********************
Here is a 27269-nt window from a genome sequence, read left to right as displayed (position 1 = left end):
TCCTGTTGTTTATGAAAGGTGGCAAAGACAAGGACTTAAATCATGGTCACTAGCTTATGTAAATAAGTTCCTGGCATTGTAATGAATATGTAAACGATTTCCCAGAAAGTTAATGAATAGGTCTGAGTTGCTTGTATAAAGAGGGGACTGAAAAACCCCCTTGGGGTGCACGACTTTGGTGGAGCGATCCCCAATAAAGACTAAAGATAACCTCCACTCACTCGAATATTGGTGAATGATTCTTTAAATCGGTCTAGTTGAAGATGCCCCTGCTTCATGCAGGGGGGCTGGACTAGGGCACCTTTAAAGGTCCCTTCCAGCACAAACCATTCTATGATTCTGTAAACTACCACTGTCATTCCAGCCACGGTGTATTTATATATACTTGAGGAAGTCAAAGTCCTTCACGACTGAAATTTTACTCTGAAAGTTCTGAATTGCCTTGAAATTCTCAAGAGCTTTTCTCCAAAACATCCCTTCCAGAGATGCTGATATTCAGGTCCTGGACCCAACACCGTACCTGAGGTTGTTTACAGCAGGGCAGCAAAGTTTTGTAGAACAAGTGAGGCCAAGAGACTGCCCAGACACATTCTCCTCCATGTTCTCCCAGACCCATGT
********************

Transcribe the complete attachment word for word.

Here is a 27269-nt window from a genome sequence, read left to right as displayed (position 1 = left end):
TCCTGTTGTTTATGAAAGGTGGCAAAGACAAGGACTTAAATCATGGTCACTAGCTTATGTAAATAAGTTCCTGGCATTGTAATGAATATGTAAACGATTTCCCAGAAAGTTAATGAATAGGTCTGAGTTGCTTGTATAAAGAGGGGACTGAAAAACCCCCTTGGGGTGCACGACTTTGGTGGAGCGATCCCCAATAAAGACTAAAGATAACCTCCACTCACTCGAATATTGGTGAATGATTCTTTAAATCGGTCTAGTTGAAGATGCCCCTGCTTCATGCAGGGGGGCTGGACTAGGGCACCTTTAAAGGTCCCTTCCAGCACAAACCATTCTATGATTCTGTAAACTACCACTGTCATTCCAGCCACGGTGTATTTATATATACTTGAGGAAGTCAAAGTCCTTCACGACTGAAATTTTACTCTGAAAGTTCTGAATTGCCTTGAAATTCTCAAGAGCTTTTCTCCAAAACATCCCTTCCAGAGATGCTGATATTCAGGTCCTGGACCCAACACCGTACCTGAGGTTGTTTACAGCAGGGCAGCAAAGTTTTGTAGAACAAGTGAGGCCAAGAGACTGCCCAGACACATTCTCCTCCATGTTCTCCCAGACCCATGT